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I'm seeking either a word or phrase that captures the phenomenon in an organization that relatively junior employees possess far more skills germane to the organization's purpose than supervisory and upper-level management employees do, because the managerial employees were in an entirely different industry when they were junior employees. The upper-level employees' only experience in the industry has come from being upper-level management, so they do not understand what it is like to do the "front-line" jobs in the industry.

So far, my best attempt at a phrase to describe this situation is a "skill inversion" between the low-level employees and their management. Phrases that address either the hard skills aspect (management doesn't know how to do the lower-level employees' jobs), the soft skills aspect (management doesn't understand what it's like to be a lower-level employee), or both, are welcome.

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    Since you've tagged this as a single word request, you should include a sample sentence demonstrating how the word would be used. Dec 12, 2021 at 20:22
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    The people at the top are pencil pushers. The people in the trenches have the technical know-how. No matter how you phrase it, the people at the top may find your observation offensive, so be careful. You could talk about taking a team approach and mention something the managers can contribute, that doesn't sound snide, in addition to the programming chops (or whatever) that the infantry can contribute. Dec 13, 2021 at 4:28

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There are various phrases regarding this kind of managerial competence that may be useful:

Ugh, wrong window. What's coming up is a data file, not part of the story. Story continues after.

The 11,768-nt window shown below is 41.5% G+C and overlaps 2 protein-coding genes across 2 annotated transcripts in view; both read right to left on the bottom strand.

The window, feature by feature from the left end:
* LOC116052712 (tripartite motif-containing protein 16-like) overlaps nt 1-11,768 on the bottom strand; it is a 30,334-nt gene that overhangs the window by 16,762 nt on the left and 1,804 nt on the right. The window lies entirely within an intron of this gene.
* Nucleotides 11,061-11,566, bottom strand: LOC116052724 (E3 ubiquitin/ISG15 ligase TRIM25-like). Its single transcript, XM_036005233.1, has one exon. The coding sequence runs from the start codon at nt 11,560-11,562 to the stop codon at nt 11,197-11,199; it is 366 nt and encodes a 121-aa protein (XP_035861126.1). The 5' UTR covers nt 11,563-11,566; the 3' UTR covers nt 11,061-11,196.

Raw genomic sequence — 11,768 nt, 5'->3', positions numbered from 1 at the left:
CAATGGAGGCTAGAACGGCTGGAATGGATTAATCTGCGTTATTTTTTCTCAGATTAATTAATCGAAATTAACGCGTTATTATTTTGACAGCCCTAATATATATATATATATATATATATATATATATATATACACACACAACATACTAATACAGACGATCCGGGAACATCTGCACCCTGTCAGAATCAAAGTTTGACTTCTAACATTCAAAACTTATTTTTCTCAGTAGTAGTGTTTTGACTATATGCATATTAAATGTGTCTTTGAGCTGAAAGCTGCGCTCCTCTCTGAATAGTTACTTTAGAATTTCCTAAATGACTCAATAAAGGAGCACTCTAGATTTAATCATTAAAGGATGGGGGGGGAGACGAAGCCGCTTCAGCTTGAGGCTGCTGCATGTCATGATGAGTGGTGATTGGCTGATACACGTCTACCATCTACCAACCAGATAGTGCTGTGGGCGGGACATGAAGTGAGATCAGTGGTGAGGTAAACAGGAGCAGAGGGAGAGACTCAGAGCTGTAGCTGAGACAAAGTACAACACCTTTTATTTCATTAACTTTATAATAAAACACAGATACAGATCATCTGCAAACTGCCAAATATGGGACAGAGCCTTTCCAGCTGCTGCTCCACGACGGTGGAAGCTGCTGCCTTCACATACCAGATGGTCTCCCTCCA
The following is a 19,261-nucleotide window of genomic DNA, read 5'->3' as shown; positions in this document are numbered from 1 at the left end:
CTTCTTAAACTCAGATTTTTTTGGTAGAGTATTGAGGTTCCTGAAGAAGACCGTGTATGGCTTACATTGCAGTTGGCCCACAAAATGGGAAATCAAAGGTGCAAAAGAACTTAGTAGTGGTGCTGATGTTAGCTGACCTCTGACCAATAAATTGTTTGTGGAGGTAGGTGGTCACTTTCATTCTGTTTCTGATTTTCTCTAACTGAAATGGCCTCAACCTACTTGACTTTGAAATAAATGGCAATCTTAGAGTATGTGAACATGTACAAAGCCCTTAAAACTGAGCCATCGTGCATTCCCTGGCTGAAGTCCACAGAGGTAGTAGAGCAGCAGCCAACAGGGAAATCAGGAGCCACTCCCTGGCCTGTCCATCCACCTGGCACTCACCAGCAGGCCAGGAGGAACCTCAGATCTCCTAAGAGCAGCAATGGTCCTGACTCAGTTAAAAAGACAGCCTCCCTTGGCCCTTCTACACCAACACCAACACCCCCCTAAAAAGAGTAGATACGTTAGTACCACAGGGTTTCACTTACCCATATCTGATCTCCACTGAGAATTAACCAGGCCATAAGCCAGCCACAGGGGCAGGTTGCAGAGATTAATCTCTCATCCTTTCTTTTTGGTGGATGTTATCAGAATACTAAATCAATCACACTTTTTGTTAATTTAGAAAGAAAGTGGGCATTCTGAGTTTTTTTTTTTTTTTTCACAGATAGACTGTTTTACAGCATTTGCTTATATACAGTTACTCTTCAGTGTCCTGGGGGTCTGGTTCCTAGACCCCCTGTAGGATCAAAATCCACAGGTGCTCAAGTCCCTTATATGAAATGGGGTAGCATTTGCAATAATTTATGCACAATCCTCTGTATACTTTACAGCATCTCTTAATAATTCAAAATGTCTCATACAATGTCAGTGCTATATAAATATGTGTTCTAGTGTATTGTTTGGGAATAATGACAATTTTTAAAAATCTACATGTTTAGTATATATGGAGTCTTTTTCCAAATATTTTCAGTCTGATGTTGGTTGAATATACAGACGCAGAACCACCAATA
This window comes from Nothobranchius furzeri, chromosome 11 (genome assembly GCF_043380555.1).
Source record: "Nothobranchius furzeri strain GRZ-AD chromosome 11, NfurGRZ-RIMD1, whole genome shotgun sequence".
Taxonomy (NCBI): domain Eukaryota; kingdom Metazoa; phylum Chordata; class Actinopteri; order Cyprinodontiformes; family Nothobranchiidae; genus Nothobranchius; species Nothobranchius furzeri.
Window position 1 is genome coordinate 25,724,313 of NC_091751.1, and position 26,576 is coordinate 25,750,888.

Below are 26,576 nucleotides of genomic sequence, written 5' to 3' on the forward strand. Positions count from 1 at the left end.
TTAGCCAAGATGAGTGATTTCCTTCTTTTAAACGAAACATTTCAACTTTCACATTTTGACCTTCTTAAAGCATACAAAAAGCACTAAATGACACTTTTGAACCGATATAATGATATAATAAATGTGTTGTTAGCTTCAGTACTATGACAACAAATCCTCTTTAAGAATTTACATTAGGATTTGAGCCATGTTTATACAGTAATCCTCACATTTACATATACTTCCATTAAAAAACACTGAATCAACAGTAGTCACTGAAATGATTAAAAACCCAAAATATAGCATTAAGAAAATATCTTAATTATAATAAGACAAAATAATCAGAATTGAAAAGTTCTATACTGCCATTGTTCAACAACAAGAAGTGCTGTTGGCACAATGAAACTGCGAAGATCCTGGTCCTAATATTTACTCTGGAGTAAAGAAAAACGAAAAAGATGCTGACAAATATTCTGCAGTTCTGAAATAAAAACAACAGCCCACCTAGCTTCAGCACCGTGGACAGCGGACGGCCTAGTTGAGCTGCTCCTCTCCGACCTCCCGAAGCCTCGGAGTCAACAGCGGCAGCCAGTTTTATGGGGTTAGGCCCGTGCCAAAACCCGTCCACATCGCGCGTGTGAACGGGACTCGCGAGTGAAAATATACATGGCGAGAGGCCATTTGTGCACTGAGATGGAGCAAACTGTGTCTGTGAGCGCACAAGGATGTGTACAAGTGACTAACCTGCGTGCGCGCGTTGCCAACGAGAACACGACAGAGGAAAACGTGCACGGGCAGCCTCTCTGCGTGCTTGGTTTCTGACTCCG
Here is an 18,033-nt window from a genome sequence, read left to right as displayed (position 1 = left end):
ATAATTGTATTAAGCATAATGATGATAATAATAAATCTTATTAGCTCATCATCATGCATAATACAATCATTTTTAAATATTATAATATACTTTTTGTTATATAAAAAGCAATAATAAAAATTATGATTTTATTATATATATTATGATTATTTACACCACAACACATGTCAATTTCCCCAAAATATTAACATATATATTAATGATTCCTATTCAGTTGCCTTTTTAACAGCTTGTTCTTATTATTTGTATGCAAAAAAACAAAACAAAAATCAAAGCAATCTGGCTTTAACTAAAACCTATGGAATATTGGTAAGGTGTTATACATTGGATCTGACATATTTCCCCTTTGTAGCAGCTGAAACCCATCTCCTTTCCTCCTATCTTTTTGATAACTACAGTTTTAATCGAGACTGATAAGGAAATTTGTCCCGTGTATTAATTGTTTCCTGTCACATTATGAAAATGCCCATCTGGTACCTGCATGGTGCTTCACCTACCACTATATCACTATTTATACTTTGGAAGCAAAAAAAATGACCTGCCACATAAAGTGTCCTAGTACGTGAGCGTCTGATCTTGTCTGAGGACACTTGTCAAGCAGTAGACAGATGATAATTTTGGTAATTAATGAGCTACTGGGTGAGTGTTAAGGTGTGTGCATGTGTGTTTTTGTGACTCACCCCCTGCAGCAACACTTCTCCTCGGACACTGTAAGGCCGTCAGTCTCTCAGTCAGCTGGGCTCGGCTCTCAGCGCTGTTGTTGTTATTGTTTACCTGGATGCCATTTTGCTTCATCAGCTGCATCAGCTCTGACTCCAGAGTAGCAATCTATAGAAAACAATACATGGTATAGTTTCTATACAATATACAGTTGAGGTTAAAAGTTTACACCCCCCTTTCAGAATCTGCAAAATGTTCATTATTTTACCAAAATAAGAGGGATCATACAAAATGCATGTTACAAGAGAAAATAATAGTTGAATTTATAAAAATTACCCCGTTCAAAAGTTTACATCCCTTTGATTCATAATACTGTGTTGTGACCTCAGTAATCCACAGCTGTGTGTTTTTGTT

"The Dilbert Principle": People are promoted to management because they lack competence in their technical role. In management they are "out of the way", thereby improving the workflow. https://en.wikipedia.org/wiki/Dilbert_principle

Under the Dilbert principle, employees who were never competent are promoted to management to limit the damage they can do.

"The Peter Principle": People are promoted based on good performance until they reach a role that is too demanding for them, where they underperform and thus are not promoted further. Thus everybody in the hierarchy inevitably finds themselves in a position where they are incompetent / underperforming. https://en.wikipedia.org/wiki/Peter_principle

People in a hierarchy tend to rise to "a level of respective incompetence": employees are promoted based on their success in previous jobs until they reach a level at which they are no longer competent, as skills in one job do not necessarily translate to another.

"Putt's Law" is similarly related: https://en.wikipedia.org/wiki/Putt%27s_Law_and_the_Successful_Technocrat

Putt's Law: "Technology is dominated by two types of people, those who understand what they do not manage and those who manage what they do not understand." Putt's Corollary: "Every technical hierarchy, in time, develops a competence inversion." with incompetence being "flushed out of the lower levels" of a technocratic hierarchy, ensuring that technically competent people remain directly in charge of the actual technology while those without technical competence move into management.

Unfortunately there does not seem to be a term for your very specific example of upper-level managers not being familiar with the details of what they manage due to having switched industries, but I think "Putt's Law" best encapsulates the aspect of management not having a technical familiarity or proficiency in what they are managing.

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